Job Lorenzen was handed what sounded like a death sentence.

Lorenzen had previously “beaten” esophageal cancer.

He went in for a routine follow-up exam and expected to hear business-as-usual news.

Instead, three tumors were discovered in his lungs.

During a subsequent doctor chat, life expectancy was estimated at three months to six years.

Lorenzen was urged to spend as much time with his daughter before the inevitable.

“Walking out of that office that day, my world was turned upside down,” Lorenzen said. “I wanted to cry. I felt like walking in front of a truck. I had fears of leaving my family behind, fears of my daughter only remembering me as someone who got sick and withered away to nothing.”

Lorenzen’s story isn’t just one of becoming a two-time cancer survivor and a two-time dad.

It’s the story of how a second opinion, of all things, led to him fulfilling his destiny of becoming an Oklahoman.

Lorenzen, 40, relocated from Nebraska to Owasso almost two years ago with his wife, Sarah, and their daughters, 7-year-old Allison and 4-year-old Lindley. Lorenzen said he has fallen in love with the Tulsa metro area. He was introduced to the area because that’s where the second opinion sent him.

Lorenzen was living in Omaha when he got the “death sentence.” The days that followed were a blur, but he remembers that his radiation oncologist told him to get a second or third opinion instead of settling for what he had been told.

Lorenzen’s wife reached out to Cancer Treatment Centers of America. Within days, they were rolling down the highway to the Tulsa location, where Lorenzen was (A) presented with options and (B) was asked to remove his socks and shoes. The request came from Dr. Theodore Pollock, who asked Lorenzen what he saw on those bare feet. Nothing? That’s right.

“God does not put expiration dates on us,” Pollock told Lorenzen.

In September, Lorenzen will — knock on wood — celebrate five years of being cancer-free.

Positive experiences at Cancer Treatment Centers of America Tulsa (Lorenzen referred to staffers as family) convinced him that Tulsa was where he needed to go to get well. But he did not immediately move to Oklahoma. For 3½ years, Lorenzen round-tripped from Nebraska to Tulsa. He made the trek every three to four weeks during the first year. He drove the route so many times that he said he could do it blindfolded.

“We found a couple of different ways to go back to spice it up a little bit and keep it interesting,” he said.

Lorenzen was accompanied by his wife or father during the trips. He said both were “floating” after they learned in September 2014 that his scans were clean.

Recalling the day the good news arrived, Lorenzen said he experienced genuine sadness when he walked out of the facility — and he knows that sounds weird because you never feel bad about being cancer-free. But he was going to miss all the people he had become attached to during the get-well process.

He’s a lot closer to them now.

“From my time down here, I had kind of gotten to the point where I was wanting to move here,” he said. His wife, a lifelong Nebraskan, gave her consent. He transferred from Cox Communications in Omaha to a Cox job in Tulsa. He said Cox was supportive of him throughout his cancer battles.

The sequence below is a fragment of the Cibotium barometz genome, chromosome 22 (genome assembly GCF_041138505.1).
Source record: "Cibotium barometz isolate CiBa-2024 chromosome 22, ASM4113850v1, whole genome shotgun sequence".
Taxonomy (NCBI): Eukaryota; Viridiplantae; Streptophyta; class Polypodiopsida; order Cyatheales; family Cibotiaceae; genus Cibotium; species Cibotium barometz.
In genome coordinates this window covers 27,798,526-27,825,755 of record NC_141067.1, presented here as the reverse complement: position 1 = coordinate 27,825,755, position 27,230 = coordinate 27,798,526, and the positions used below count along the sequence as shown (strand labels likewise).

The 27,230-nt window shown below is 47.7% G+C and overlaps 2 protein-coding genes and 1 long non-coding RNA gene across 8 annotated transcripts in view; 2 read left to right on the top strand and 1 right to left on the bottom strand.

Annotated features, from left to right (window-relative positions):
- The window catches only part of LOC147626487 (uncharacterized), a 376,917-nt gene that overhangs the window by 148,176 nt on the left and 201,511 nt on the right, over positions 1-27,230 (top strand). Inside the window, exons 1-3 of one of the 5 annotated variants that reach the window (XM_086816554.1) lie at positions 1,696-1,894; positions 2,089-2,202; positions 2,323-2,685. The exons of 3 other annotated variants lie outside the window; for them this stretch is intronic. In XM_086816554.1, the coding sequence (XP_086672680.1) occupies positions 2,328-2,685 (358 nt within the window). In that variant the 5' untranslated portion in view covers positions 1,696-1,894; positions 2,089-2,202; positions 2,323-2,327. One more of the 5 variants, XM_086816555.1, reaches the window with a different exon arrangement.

Lorenzen stayed quiet during his first cancer bout but now capitalizes on opportunities to share his story. He wants to provide hope for others. He shared details about how this has happened during face-to-face encounters.

“Losing was never an option,” he said.

Lorenzen was asked what factors clinched his move to Oklahoma. There’s one that will get mentioned at the end, but he also said this:

“I would like to consider myself a family man, so some of the days away from the girls were hard,” he said. “As we spent time down here, there is something special about the people here, right? You open a door for someone, they say ‘thank you.’ People aren’t rude. People down here genuinely seem wholesome, and they are nice. That was a draw.”

And that’s not to say people aren’t nice in other places, but, with warmer weather in Oklahoma, Lorenzen saw so many people doing family-oriented things outdoors. His girls, like other kids, love electronic gadgets, but they love Turkey Mountain and other outdoor adventure areas, too.

The other reason for the move to Oklahoma? The seed was planted long ago. When Lorenzen was a kid, he told his parents he would someday live in Florida or Oklahoma. Florida has oceans and beaches, so it makes sense that those things would appeal to a kid. Oklahoma? Lorenzen doesn’t know where the Oklahoma attraction came from, though he is a big Oklahoma State University sports fan and once served an internship in the athletic ticket office there.

Lorenzen made it to Oklahoma. He wouldn’t wish his path on others. But he’s glad he settled here: “Oklahomans in general are some of the most genuine, sincere, nice, amazing people God has put on this planet.”

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Jimmie Tramel 918-581-8389

jimmie.tramel@tulsaworld.com

Twitter: @JimmieTramel

Scene Writer

Jimmie is a pop culture and feature writer at the Tulsa World. A former Oklahoma sports writer of the year, he has written books about former Oklahoma football coach Barry Switzer and former Oklahoma State football coach Pat Jones. Phone: 918-581-8389

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